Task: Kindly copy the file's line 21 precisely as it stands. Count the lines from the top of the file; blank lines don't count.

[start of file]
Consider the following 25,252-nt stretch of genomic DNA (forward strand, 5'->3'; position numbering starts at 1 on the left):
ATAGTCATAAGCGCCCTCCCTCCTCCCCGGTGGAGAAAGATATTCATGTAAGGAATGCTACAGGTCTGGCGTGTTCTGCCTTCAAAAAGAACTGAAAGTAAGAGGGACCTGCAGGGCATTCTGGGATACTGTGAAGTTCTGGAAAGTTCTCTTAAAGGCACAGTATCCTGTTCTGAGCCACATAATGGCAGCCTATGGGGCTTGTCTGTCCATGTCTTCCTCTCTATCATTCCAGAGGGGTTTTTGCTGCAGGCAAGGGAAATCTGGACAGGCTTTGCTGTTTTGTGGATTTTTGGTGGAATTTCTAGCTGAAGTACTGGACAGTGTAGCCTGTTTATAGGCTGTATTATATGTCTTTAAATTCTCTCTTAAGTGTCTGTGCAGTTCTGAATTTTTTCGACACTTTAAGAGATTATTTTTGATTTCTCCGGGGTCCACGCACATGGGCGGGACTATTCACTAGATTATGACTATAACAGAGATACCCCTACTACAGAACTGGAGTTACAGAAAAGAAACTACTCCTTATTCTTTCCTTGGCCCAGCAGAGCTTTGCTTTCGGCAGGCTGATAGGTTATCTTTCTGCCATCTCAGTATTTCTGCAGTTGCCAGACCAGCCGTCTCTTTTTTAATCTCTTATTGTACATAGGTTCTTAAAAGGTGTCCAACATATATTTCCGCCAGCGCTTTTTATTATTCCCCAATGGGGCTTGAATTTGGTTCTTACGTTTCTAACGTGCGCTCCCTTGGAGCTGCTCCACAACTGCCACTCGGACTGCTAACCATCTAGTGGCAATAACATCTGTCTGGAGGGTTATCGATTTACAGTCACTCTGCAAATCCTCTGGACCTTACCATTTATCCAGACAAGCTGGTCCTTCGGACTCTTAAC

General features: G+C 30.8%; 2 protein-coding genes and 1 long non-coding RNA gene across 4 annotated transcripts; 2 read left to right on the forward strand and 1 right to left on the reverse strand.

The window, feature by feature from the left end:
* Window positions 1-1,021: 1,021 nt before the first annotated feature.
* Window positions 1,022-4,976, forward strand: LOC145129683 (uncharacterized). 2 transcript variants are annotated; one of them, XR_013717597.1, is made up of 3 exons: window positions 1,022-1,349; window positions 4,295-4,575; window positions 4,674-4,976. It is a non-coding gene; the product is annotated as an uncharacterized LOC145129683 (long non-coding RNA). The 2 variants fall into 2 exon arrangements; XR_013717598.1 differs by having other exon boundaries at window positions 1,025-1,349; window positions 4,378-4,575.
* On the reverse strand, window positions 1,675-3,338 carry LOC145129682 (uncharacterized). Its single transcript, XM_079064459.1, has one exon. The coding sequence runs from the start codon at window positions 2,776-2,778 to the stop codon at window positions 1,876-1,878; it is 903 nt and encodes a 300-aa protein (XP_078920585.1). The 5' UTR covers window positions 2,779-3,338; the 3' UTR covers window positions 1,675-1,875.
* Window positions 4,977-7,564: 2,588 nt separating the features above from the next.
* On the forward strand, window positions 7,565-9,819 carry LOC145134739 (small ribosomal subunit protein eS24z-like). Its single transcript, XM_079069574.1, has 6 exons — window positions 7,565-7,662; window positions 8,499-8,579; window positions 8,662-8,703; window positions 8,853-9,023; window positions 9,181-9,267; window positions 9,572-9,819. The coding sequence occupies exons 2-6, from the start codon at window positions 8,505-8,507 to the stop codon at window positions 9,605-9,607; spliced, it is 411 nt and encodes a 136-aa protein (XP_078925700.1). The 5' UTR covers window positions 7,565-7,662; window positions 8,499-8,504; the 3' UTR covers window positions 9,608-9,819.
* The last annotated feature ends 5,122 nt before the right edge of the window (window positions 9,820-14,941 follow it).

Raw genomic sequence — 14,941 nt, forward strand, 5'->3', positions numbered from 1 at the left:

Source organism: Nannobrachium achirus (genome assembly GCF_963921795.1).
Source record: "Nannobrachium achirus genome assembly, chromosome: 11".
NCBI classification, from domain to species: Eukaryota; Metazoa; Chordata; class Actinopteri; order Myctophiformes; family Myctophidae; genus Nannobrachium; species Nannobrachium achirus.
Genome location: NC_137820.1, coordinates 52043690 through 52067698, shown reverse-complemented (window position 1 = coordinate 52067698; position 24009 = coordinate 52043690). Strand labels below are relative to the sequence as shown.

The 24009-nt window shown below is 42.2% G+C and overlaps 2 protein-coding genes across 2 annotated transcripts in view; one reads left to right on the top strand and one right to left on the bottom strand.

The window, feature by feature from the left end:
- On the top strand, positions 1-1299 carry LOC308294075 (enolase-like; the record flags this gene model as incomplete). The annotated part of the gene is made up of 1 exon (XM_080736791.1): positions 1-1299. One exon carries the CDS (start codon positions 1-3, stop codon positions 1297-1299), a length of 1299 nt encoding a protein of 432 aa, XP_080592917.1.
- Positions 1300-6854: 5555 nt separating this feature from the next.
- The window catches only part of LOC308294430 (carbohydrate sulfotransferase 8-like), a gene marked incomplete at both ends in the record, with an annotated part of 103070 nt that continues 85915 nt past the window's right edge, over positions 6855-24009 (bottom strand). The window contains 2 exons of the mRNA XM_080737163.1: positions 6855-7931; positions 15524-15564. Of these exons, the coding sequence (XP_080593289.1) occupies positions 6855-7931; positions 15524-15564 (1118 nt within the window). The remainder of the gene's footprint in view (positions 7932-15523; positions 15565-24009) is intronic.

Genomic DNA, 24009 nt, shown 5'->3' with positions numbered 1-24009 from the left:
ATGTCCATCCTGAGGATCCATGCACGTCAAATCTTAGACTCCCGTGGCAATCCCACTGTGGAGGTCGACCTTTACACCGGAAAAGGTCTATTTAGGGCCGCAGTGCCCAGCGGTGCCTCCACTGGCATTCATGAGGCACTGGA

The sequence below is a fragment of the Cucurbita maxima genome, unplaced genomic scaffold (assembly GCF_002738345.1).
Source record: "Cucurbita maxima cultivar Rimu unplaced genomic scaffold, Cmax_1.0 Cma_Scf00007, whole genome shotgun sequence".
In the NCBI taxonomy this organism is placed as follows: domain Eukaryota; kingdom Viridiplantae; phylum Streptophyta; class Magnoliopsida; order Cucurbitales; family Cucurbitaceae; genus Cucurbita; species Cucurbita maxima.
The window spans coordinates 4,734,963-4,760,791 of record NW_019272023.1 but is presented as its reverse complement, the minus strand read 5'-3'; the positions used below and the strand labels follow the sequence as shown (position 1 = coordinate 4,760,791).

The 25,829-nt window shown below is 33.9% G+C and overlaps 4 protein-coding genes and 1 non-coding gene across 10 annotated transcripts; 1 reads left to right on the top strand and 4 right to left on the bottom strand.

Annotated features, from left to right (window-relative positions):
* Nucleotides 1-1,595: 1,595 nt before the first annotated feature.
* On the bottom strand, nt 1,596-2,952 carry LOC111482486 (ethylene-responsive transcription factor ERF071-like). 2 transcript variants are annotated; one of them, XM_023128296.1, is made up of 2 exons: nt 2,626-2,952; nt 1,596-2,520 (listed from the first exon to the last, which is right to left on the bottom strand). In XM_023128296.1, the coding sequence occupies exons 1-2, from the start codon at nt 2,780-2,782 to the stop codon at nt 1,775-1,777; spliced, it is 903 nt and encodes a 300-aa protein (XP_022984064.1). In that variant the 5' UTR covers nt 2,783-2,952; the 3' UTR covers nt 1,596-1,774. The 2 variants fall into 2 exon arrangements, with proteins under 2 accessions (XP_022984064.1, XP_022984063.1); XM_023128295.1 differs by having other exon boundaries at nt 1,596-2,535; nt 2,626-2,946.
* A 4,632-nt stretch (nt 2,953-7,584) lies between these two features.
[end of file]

Genomic DNA, 24009 nt, shown 5'->3' with positions numbered 1-24009 from the left: